Computational protocol: Out of Africa: A Molecular Perspective on the Introduction of Yellow Fever Virus into the Americas

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Protocol publication

[…] Maximum likelihood phylogenetic trees were inferred for the YFV prM/E sequence data (670 nt) set under a variety of nucleotide substitution models in PAUP* [], including (a) codon-specific substitution rates and (b) the GTR+I+Γ4 model, with the rate of each substitution type under the general reversible model (GTR), the proportion of invariant sites (I), and shape parameter of a gamma distribution with four rate categories (Γ4) estimated from the data. The GTR+I+Γ4 substitution model was also used as the basis to estimate trees using Bayesian Markov chain Monte Carlo approaches implemented in MrBayes [] and BEAST []. The final tree presented is the MAP tree estimated in BEAST (chain length of 25 million, sampling every 1,000), with tip times corresponding to the year of virus sampling.To test the competing hypotheses of the “recent” and “ancient” origin of YFV in the Americas, we compared the likelihood of the maximum likelihood tree (“recent origin”) with that of a model tree in which both the African and American lineages were monophyletic (“ancient origin”) using a Shimodaira–Hasegawa test [].Rates of nucleotide substitution, the age of the most recent common ancestor (MRCA), and demographic histories were estimated for the whole data set and each geographic subset using models that allow for rate variation among lineages under a relaxed (uncorrelated exponential) molecular clock [] implemented in BEAST []. Four population dynamic models were investigated: constant population size, exponential population growth, logistic growth, and expansion growth. To confirm the age of the MRCA of all the YFV sequences analyzed, we also used the piecewise Bayesian skyline plot [], as this possesses the least constrained coalescent prior. Akaike's information criterion was used to determine the best-fit model, with uncertainty in parameter estimates reflected in the 95% HPD values, and all chains were run for sufficient time to ensure convergence. All estimates were again based on the GTR+I+Γ4 model of nucleotide substitution.Mean and site-specific selection pressures acting on YFV were measured as the ratio of nonsynonymous (dN) to synonymous substitutions (dS) per site estimated using the single likelihood ancestor counting (all sequences) and random effects likelihood (maximum of 50 sequences) methods, both incorporating the GTR model with phylogenetic trees inferred using the neighbor-joining method available at the Datamonkey facility []. […]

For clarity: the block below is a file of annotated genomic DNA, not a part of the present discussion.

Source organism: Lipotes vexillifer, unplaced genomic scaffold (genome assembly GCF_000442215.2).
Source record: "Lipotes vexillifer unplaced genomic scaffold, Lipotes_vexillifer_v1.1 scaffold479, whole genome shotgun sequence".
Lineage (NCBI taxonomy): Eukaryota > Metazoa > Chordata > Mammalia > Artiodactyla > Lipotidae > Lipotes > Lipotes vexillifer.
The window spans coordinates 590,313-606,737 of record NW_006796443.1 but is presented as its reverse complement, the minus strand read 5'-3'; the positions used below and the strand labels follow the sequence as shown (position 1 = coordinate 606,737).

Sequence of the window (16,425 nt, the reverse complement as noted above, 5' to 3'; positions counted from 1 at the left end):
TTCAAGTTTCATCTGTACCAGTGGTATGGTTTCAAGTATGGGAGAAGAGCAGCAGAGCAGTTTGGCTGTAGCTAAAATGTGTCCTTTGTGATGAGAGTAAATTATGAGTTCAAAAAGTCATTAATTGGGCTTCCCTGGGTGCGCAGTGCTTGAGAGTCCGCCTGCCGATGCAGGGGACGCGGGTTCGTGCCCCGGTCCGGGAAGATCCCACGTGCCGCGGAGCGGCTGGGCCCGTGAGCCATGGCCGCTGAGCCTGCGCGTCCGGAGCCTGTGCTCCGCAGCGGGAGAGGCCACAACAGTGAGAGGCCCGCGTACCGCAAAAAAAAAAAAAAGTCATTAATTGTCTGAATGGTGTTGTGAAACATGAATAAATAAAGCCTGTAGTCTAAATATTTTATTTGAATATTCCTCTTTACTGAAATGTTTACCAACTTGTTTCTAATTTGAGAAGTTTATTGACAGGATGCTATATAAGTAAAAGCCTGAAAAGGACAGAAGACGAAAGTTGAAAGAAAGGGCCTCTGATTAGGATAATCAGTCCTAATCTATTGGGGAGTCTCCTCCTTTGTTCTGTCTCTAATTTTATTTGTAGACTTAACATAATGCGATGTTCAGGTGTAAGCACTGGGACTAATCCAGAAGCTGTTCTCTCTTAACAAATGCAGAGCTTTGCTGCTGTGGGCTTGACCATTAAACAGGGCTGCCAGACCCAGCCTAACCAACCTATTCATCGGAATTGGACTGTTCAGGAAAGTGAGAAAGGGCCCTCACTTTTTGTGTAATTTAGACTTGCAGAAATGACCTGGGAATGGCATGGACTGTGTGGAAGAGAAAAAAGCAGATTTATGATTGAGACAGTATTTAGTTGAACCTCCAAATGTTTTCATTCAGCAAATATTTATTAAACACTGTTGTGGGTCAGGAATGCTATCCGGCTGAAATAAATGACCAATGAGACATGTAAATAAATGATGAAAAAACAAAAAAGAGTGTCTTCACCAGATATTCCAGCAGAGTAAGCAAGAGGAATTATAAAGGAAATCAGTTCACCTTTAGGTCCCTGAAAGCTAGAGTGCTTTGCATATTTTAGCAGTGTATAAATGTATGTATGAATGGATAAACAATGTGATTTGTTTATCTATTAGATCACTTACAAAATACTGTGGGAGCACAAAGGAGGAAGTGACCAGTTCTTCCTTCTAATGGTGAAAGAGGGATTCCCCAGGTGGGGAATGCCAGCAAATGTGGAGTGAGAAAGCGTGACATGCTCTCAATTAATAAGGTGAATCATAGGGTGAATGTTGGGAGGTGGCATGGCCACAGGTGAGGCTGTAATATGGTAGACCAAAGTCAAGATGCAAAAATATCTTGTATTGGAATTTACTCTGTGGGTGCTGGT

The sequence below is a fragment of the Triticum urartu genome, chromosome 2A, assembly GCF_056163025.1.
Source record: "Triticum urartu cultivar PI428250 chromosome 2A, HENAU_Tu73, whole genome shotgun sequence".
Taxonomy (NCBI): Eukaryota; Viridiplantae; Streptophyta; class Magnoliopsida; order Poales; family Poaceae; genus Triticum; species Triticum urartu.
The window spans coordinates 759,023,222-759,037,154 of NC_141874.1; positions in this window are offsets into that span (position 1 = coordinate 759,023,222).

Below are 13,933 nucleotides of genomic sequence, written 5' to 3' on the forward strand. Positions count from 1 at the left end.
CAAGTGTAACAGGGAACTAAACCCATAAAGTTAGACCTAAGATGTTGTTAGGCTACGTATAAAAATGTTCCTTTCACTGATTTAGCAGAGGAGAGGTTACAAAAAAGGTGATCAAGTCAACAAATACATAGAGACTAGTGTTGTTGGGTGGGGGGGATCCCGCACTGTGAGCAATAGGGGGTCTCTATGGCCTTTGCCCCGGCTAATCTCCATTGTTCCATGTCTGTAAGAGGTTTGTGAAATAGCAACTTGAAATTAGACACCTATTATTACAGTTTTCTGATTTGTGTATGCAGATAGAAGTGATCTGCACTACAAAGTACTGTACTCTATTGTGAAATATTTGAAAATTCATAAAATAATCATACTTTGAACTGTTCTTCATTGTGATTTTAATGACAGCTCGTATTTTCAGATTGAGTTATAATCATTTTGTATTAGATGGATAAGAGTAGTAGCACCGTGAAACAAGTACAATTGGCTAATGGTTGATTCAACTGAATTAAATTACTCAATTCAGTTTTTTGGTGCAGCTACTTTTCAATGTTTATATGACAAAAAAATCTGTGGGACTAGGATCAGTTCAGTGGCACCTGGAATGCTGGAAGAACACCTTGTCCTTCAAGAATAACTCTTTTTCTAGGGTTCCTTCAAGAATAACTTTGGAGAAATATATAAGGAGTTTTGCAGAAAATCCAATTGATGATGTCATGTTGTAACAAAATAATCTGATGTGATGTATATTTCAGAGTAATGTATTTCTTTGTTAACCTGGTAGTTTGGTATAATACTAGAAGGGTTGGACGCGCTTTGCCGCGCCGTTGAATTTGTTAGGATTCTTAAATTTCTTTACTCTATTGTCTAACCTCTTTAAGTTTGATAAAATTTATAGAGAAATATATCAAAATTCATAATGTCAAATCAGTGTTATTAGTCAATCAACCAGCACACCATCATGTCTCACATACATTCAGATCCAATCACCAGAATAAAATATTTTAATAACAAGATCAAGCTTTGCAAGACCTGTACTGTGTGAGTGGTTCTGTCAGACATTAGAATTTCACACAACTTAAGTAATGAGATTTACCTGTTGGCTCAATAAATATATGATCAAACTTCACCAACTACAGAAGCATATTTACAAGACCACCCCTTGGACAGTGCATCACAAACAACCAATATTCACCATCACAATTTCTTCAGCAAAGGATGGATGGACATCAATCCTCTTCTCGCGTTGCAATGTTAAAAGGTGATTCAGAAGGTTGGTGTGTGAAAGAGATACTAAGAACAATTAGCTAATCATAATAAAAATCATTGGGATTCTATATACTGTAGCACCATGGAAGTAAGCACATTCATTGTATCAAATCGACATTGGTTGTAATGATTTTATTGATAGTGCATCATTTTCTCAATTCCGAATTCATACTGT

Pipeline specifications

Software tools MrBayes, Datamonkey
Applications Phylogenetics, Population genetic analysis
Organisms Yellow fever virus, Homo sapiens
Diseases Communicable Diseases, Yellow Fever, HIV Infections